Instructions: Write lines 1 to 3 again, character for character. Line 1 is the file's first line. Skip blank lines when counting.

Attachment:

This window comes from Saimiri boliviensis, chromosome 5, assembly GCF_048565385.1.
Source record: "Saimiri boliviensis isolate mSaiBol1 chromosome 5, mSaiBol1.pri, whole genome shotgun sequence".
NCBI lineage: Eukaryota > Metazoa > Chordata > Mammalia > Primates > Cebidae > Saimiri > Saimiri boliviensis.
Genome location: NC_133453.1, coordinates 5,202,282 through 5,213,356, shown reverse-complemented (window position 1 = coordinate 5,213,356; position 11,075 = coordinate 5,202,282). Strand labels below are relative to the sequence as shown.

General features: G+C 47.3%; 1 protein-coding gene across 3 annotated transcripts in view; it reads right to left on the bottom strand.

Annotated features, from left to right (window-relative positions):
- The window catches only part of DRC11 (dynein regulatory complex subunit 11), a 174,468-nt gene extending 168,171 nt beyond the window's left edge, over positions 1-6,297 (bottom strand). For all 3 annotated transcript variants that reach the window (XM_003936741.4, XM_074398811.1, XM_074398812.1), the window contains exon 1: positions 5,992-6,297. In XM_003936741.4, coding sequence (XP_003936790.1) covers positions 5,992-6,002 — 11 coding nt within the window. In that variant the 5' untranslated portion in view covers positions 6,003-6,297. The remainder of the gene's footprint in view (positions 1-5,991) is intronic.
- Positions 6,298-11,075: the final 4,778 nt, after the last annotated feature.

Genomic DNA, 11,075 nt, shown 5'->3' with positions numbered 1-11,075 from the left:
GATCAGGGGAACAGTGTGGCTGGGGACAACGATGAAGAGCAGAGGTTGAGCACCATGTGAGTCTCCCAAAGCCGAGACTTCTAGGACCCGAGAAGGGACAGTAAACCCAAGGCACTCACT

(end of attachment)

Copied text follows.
This window comes from Saimiri boliviensis, chromosome 5, assembly GCF_048565385.1.
Source record: "Saimiri boliviensis isolate mSaiBol1 chromosome 5, mSaiBol1.pri, whole genome shotgun sequence".
NCBI lineage: Eukaryota > Metazoa > Chordata > Mammalia > Primates > Cebidae > Saimiri > Saimiri boliviensis.